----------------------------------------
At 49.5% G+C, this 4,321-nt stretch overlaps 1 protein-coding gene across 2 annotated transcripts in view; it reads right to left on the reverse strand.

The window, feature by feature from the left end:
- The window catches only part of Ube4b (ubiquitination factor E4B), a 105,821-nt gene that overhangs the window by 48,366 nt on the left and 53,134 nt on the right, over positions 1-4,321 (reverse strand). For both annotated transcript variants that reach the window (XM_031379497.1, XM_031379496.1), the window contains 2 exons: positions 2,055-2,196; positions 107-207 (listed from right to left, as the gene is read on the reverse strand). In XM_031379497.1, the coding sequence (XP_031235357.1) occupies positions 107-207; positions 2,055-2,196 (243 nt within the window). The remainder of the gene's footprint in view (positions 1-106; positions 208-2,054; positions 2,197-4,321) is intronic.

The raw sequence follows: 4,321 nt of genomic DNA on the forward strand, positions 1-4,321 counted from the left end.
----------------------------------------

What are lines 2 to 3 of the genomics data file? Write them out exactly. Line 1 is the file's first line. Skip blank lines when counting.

The window, feature by feature from the left end:
- The window catches only part of Ube4b (ubiquitination factor E4B), a 105,821-nt gene that overhangs the window by 48,366 nt on the left and 53,134 nt on the right, over positions 1-4,321 (reverse strand). For both annotated transcript variants that reach the window (XM_031379497.1, XM_031379496.1), the window contains 2 exons: positions 2,055-2,196; positions 107-207 (listed from right to left, as the gene is read on the reverse strand). In XM_031379497.1, the coding sequence (XP_031235357.1) occupies positions 107-207; positions 2,055-2,196 (243 nt within the window). The remainder of the gene's footprint in view (positions 1-106; positions 208-2,054; positions 2,197-4,321) is intronic.